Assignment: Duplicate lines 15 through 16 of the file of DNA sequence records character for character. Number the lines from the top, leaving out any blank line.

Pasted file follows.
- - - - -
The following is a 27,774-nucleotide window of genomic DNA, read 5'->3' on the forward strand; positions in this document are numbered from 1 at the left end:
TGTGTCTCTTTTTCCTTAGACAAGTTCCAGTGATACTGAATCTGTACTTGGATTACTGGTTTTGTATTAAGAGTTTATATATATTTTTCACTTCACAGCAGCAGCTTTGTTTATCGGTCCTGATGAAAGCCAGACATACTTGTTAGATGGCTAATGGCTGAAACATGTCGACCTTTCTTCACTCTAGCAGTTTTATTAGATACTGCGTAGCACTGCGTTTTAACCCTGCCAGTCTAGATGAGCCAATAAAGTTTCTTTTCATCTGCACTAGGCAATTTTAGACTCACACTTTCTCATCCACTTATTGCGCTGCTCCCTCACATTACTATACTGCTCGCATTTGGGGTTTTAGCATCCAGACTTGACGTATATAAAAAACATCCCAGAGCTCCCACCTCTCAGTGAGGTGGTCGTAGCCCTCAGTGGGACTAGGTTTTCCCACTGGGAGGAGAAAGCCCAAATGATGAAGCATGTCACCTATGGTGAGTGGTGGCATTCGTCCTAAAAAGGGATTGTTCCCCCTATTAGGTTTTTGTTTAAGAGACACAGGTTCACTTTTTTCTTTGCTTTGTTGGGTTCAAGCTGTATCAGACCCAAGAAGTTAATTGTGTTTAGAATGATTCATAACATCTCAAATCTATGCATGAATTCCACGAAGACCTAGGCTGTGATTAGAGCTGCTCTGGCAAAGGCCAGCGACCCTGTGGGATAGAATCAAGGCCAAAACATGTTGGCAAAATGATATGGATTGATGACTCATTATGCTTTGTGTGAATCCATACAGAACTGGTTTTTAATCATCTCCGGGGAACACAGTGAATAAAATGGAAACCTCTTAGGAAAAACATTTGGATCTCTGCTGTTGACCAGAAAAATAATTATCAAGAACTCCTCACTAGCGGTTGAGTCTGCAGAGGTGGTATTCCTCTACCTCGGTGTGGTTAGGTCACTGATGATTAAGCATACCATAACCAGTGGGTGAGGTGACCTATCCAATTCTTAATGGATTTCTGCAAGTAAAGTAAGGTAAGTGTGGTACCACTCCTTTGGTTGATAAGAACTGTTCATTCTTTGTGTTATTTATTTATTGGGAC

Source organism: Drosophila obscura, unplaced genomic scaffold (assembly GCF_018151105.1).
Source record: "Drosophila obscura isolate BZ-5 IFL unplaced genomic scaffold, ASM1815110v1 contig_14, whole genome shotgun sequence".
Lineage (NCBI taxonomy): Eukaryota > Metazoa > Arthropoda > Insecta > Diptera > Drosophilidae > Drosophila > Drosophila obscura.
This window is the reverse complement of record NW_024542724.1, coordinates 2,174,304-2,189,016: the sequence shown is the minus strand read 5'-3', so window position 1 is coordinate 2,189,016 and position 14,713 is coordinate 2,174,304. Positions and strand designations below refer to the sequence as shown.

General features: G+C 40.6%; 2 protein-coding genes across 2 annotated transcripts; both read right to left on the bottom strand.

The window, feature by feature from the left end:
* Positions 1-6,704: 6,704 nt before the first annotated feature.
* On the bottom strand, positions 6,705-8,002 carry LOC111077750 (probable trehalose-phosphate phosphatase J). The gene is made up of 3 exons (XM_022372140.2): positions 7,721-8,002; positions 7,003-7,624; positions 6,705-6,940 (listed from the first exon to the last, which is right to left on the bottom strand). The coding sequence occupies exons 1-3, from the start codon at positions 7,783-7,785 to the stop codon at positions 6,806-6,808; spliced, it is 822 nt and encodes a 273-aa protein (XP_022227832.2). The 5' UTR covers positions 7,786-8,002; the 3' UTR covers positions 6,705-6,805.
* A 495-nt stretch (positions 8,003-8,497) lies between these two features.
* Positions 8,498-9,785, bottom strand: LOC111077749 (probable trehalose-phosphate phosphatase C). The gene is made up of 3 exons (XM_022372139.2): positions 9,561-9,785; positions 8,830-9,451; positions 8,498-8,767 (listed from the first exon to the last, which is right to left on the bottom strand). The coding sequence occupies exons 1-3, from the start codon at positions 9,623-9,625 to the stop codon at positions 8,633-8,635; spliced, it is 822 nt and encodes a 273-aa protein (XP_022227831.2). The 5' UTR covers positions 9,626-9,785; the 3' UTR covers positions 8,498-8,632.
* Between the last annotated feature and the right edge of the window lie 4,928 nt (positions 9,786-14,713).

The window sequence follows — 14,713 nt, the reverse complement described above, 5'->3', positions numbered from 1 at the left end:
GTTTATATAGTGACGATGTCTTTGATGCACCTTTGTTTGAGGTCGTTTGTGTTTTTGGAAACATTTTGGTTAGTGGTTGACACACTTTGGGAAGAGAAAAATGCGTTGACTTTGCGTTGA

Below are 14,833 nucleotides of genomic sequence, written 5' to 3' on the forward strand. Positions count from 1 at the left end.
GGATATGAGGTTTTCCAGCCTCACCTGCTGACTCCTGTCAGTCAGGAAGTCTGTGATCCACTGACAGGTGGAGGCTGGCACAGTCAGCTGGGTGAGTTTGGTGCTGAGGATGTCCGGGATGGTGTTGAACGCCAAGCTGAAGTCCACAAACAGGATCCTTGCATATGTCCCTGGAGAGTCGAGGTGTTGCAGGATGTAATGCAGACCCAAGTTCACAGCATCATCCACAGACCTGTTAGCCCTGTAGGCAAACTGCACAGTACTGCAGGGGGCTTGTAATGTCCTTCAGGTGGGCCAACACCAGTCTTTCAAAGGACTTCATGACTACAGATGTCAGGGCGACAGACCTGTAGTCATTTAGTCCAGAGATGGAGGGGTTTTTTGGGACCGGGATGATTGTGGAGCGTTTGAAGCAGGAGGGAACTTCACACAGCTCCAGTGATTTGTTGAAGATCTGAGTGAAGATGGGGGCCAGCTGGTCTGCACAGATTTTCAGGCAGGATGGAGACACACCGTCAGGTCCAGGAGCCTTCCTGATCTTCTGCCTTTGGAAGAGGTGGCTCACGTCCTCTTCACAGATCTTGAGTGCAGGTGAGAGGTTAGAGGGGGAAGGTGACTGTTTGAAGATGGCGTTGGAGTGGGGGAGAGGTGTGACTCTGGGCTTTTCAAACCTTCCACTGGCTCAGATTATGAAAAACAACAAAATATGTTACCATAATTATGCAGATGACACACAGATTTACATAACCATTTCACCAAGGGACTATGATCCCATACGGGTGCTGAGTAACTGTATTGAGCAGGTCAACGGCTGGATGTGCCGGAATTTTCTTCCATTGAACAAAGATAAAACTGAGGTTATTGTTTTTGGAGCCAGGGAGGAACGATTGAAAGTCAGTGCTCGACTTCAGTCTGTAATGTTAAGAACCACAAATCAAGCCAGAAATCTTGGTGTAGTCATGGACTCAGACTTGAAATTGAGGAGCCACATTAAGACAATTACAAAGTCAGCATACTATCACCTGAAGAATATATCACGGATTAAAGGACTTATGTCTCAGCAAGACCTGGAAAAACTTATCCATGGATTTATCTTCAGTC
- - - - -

GTTTATATAGTGACGATGTCTTTGATGCACCTTTGTTTGAGGTCGTTTGTGTTTTTGGAAACATTTTGGTTAGTGGTTGACACACTTTGGGAAGAGAAAAATGCGTTGACTTTGCGTTGA

Below are 14,833 nucleotides of genomic sequence, written 5' to 3' on the forward strand. Positions count from 1 at the left end.